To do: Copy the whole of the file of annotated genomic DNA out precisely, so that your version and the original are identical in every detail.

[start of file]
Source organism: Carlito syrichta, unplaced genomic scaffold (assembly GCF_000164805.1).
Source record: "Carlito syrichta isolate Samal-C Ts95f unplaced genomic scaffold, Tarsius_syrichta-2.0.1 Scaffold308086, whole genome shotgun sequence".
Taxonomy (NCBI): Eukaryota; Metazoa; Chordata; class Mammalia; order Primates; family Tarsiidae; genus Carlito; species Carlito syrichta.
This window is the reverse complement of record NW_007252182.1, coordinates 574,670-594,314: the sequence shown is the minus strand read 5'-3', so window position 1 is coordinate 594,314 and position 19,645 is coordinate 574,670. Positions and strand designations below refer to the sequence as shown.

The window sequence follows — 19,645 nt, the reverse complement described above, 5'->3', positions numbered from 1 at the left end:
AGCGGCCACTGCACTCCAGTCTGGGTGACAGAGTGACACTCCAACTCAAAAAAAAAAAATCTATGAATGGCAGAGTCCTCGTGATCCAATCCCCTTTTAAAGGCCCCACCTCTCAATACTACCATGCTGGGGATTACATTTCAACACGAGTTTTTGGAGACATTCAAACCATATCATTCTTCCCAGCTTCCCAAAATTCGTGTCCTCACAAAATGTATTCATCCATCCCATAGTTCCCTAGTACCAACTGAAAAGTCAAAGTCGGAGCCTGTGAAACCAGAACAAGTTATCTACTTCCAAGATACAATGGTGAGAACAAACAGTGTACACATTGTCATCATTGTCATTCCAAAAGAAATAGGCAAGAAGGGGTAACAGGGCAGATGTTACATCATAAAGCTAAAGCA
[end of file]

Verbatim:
Source organism: Carlito syrichta, unplaced genomic scaffold (assembly GCF_000164805.1).
Source record: "Carlito syrichta isolate Samal-C Ts95f unplaced genomic scaffold, Tarsius_syrichta-2.0.1 Scaffold308086, whole genome shotgun sequence".
Taxonomy (NCBI): Eukaryota; Metazoa; Chordata; class Mammalia; order Primates; family Tarsiidae; genus Carlito; species Carlito syrichta.
This window is the reverse complement of record NW_007252182.1, coordinates 574,670-594,314: the sequence shown is the minus strand read 5'-3', so window position 1 is coordinate 594,314 and position 19,645 is coordinate 574,670. Positions and strand designations below refer to the sequence as shown.

The window sequence follows — 19,645 nt, the reverse complement described above, 5'->3', positions numbered from 1 at the left end:
AGCGGCCACTGCACTCCAGTCTGGGTGACAGAGTGACACTCCAACTCAAAAAAAAAAAATCTATGAATGGCAGAGTCCTCGTGATCCAATCCCCTTTTAAAGGCCCCACCTCTCAATACTACCATGCTGGGGATTACATTTCAACACGAGTTTTTGGAGACATTCAAACCATATCATTCTTCCCAGCTTCCCAAAATTCGTGTCCTCACAAAATGTATTCATCCATCCCATAGTTCCCTAGTACCAACTGAAAAGTCAAAGTCGGAGCCTGTGAAACCAGAACAAGTTATCTACTTCCAAGATACAATGGTGAGAACAAACAGTGTACACATTGTCATCATTGTCATTCCAAAAGAAATAGGCAAGAAGGGGTAACAGGGCAGATGTTACATCATAAAGCTAAAGCA